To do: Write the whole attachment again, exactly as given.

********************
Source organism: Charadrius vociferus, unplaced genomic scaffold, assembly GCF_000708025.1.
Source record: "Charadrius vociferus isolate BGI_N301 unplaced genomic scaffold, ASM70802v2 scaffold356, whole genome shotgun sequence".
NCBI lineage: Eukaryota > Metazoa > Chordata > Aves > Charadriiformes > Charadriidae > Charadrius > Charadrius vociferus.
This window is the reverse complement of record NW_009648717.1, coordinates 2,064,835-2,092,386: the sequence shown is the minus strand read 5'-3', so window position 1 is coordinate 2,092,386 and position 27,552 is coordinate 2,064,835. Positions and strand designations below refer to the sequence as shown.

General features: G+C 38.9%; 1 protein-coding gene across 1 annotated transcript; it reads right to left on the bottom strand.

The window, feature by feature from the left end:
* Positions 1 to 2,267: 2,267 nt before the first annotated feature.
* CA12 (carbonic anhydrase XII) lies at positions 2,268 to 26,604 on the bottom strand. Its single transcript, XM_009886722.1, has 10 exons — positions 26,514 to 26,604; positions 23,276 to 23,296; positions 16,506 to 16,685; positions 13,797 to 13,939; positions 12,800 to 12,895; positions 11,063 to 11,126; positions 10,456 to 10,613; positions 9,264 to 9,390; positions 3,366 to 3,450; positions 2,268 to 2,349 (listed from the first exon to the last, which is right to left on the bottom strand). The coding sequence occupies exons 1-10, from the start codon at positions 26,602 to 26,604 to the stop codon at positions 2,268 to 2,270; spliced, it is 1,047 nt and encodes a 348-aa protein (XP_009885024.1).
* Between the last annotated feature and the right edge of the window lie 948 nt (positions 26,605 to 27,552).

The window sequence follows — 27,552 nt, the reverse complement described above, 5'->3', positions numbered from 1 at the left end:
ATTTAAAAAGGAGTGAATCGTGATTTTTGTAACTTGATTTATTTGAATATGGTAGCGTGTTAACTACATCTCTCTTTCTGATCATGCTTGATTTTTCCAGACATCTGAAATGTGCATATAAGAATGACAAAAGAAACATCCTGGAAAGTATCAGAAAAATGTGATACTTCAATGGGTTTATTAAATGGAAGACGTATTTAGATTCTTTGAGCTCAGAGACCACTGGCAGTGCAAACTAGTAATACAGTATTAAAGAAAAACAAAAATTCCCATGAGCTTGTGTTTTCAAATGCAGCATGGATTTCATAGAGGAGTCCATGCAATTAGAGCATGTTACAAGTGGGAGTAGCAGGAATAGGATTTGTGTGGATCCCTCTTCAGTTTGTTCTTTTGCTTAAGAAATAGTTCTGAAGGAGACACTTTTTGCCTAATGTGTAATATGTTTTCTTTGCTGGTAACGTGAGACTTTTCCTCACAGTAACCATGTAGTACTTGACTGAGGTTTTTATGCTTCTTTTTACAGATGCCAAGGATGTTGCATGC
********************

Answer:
Source organism: Charadrius vociferus, unplaced genomic scaffold, assembly GCF_000708025.1.
Source record: "Charadrius vociferus isolate BGI_N301 unplaced genomic scaffold, ASM70802v2 scaffold356, whole genome shotgun sequence".
NCBI lineage: Eukaryota > Metazoa > Chordata > Aves > Charadriiformes > Charadriidae > Charadrius > Charadrius vociferus.
This window is the reverse complement of record NW_009648717.1, coordinates 2,064,835-2,092,386: the sequence shown is the minus strand read 5'-3', so window position 1 is coordinate 2,092,386 and position 27,552 is coordinate 2,064,835. Positions and strand designations below refer to the sequence as shown.

General features: G+C 38.9%; 1 protein-coding gene across 1 annotated transcript; it reads right to left on the bottom strand.

The window, feature by feature from the left end:
* Positions 1 to 2,267: 2,267 nt before the first annotated feature.
* CA12 (carbonic anhydrase XII) lies at positions 2,268 to 26,604 on the bottom strand. Its single transcript, XM_009886722.1, has 10 exons — positions 26,514 to 26,604; positions 23,276 to 23,296; positions 16,506 to 16,685; positions 13,797 to 13,939; positions 12,800 to 12,895; positions 11,063 to 11,126; positions 10,456 to 10,613; positions 9,264 to 9,390; positions 3,366 to 3,450; positions 2,268 to 2,349 (listed from the first exon to the last, which is right to left on the bottom strand). The coding sequence occupies exons 1-10, from the start codon at positions 26,602 to 26,604 to the stop codon at positions 2,268 to 2,270; spliced, it is 1,047 nt and encodes a 348-aa protein (XP_009885024.1).
* Between the last annotated feature and the right edge of the window lie 948 nt (positions 26,605 to 27,552).

The window sequence follows — 27,552 nt, the reverse complement described above, 5'->3', positions numbered from 1 at the left end:
ATTTAAAAAGGAGTGAATCGTGATTTTTGTAACTTGATTTATTTGAATATGGTAGCGTGTTAACTACATCTCTCTTTCTGATCATGCTTGATTTTTCCAGACATCTGAAATGTGCATATAAGAATGACAAAAGAAACATCCTGGAAAGTATCAGAAAAATGTGATACTTCAATGGGTTTATTAAATGGAAGACGTATTTAGATTCTTTGAGCTCAGAGACCACTGGCAGTGCAAACTAGTAATACAGTATTAAAGAAAAACAAAAATTCCCATGAGCTTGTGTTTTCAAATGCAGCATGGATTTCATAGAGGAGTCCATGCAATTAGAGCATGTTACAAGTGGGAGTAGCAGGAATAGGATTTGTGTGGATCCCTCTTCAGTTTGTTCTTTTGCTTAAGAAATAGTTCTGAAGGAGACACTTTTTGCCTAATGTGTAATATGTTTTCTTTGCTGGTAACGTGAGACTTTTCCTCACAGTAACCATGTAGTACTTGACTGAGGTTTTTATGCTTCTTTTTACAGATGCCAAGGATGTTGCATGC